individual requirements each matching a single cate-
gory. In the rest of this article, the term requirement
generally means the individual requirement.
The categories in requirements can be generic or
specific, e.g. passwords is more specific than au-
thentication. To capture this, the categories are ar-
ranged into a taxonomy where the specific categories
are linked to the generic ones. A category can be spe-
cific for several generic categories, e.g. encrypt pass-
words is specific for cryptography, passwords and
protect security secrets. A category without more
generic categories is a base category. All recursively
resolved specific categories for category c are the sub-
categories of c. The category itself belongs to its sub-
categories. The taxonomy allows addressing the prob-
lem that related requirements in different sources can
go to different subcategories. None of the subcate-
gories may be popular enough to show in the results.
However, a generic category aggregates the popular-
ity of its subcategories and may then appear in the
Many sources refer to other sources, e.g. Cyber-
security Label references selected requirements from
ETSI EN 303 645 (NCSC-FI, 2021; ETSI, 2020).
Reading the sources, it is clear that the authors still
use their knowledge to choose the referenced require-
ments, thus contributing to the accumulated knowl-
2.2 Randomness of Categories
Let C be the population of security requirement cat-
egories, S the set of sources, and C
the set of cate-
gories used in source s. The first research question
translates to whether there is a consensus on the re-
quirement categories in the sources. The null hy-
pothesis is that source categories C
appear to be ran-
domly chosen from C. Surely no author writes ran-
dom requirements, but without common preferences,
the sources do not correlate and categories appear
to be randomly chosen. To test the null hypothesis,
we calculate the probability of sharing categories by
chance. The probability of randomly choosing any
category for source s is p
. The population
C is larger than the observed categories if there ex-
ists requirement categories authors considered but ul-
timately none included. Let p
be the probability of
category being shared exactly by n sources. Its ex-
pected value is calculated by summing up the proba-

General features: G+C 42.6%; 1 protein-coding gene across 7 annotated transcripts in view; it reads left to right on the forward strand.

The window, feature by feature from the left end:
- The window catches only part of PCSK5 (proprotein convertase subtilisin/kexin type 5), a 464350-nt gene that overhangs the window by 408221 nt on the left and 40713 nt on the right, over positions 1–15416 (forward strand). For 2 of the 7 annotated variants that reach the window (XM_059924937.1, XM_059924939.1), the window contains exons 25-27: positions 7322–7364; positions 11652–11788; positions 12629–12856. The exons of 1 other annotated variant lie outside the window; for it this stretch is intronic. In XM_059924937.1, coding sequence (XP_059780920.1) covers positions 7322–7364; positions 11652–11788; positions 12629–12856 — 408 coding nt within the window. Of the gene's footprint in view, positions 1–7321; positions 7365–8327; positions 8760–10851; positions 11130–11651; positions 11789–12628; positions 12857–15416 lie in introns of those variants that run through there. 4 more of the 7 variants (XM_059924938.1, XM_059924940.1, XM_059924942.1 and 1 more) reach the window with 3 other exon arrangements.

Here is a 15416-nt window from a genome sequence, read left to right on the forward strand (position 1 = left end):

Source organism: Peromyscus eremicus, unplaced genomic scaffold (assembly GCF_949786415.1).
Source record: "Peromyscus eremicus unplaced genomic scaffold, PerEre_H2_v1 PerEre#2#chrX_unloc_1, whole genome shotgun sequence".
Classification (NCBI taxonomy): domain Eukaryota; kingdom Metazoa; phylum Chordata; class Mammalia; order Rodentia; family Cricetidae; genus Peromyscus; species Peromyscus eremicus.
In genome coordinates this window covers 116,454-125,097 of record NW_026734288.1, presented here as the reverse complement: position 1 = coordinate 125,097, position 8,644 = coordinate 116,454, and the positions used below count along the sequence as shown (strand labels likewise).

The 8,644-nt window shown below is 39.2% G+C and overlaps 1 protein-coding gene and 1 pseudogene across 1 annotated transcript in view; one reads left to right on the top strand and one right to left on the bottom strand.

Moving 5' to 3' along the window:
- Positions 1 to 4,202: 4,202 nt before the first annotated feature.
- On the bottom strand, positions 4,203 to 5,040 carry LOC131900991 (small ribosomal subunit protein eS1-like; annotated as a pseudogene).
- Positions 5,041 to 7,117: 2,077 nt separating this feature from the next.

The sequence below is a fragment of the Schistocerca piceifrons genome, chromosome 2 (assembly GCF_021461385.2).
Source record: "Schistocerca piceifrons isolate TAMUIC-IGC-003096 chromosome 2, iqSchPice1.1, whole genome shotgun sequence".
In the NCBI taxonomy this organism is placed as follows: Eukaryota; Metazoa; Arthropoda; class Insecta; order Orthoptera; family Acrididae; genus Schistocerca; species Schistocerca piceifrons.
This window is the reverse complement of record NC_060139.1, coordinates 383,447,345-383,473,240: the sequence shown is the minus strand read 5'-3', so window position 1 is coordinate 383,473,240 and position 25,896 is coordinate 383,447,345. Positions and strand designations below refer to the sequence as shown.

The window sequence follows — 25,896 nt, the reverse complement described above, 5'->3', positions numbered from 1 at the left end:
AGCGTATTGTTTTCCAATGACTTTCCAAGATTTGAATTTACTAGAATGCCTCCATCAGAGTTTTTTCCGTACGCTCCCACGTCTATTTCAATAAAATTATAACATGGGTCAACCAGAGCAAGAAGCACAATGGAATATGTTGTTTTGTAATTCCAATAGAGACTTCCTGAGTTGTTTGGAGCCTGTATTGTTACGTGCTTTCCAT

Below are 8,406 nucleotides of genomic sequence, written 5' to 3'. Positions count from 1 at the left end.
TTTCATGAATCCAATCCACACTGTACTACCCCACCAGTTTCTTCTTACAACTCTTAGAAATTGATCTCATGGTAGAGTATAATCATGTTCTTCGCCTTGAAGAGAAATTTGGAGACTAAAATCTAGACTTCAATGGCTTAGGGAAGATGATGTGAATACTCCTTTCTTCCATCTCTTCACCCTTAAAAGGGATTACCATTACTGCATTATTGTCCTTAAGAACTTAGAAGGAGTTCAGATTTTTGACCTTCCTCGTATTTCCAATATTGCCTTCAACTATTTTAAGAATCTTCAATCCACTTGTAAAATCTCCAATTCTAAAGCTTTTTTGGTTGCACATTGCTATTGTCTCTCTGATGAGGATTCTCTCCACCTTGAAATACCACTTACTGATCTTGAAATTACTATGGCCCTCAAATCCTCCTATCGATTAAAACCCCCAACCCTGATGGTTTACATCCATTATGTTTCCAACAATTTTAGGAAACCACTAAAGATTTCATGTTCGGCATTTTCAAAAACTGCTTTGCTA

bilities of all source combinations where a category is
present n times,
) =
, s K
1 p
, s / K
, (1)
where K iterates through values of S
= {A
|A| = n}, the set of combinations of exactly n
sources. P(S) is the power set of S. The factor for
each source is either p
or 1 p
depending whether
the category is present in the source or not. Assum-
ing the category probabilities are independent, the ex-
pected value for the number of categories shared by n
sources c
) = |C|E(p
). (2)
Once we have the real data from the sources, we can
calculate the actual category distribution and see if it
matches the random distribution or not.
We identified 16 requirement sources that matched
our criteria. The sources cover many IoT domains:
consumer, industrial control systems (ICS), vehi-
cle, medical, and generic IoT. The sources contain
1525 original security requirements, 2243 individ-
ual requirements, and 269 categories. Table 1 lists
the sources and their industry domain, requirement
IoTBDS 2022 - 7th International Conference on Internet of Things, Big Data and Security
Table 1: Requirement sources. For each source, the table gives domain, requirement count, category count, and proportion
of categories shared by other sources. Row “Source average” gives the source average values. Row “Total” gives the total
requirement count, total category count, and proportion of all categories shared by a different number of sources.
Source Domain Require- Security not shared shared shared
ments categories shared by 2-5 by 6-9 10-
C2 IoT Security Baseline (CSDE, 2019) Generic 30 28 0 21% 54% 25%
CTIA Cybersecurity Test Plan (CTIA, 2021) Generic 42 30 7% 40% 20% 33%
Cybersecurity Label (NCSC-FI, 2021) Consumer 26 23 0 17% 48% 35%
ENISA Security Baseline (ENISA, 2017) Generic 129 91 4% 40% 40% 16%
ETSI EN 303 645 (ETSI, 2020) Consumer 90 58 5% 33% 40% 22%
FDA Draft Guidance (FDA, 2018) Health 132 77 1% 40% 42% 17%
GSMA IoT Security Assessment (GSMA, 2018) Generic 437 117 7% 47% 32% 14%
ISASecure CSA (ISASecure, 2019) ICS 351 109 5% 46% 36% 14%
IMDA IoT Cyber Security Guide (IMDA, 2020) Generic 95 80 6% 34% 41% 19%
Internet Society IoT Trust (IS, 2017) Generic 85 60 2% 42% 40% 17%
IoT Security Initiative (IoTSI, 2018) Generic 67 49 4% 43% 37% 16%
IoTSC Security Compliance (IoTSF, 2020) Generic 366 125 6% 48% 34% 12%
IoT Acceleration Consortium (IoTAC, 2016) Generic 63 30 10% 37% 33% 20%
NCSC Health Requirements (NCSC-FI, 2019) Health 230 104 17% 40% 32% 11%
NHTSA Best Practises (NHTSA, 2020) Vehicle 73 42 5% 40% 38% 17%
NISTIR 8259a (NIST, 2020) Generic 27 18 0 44% 11% 44%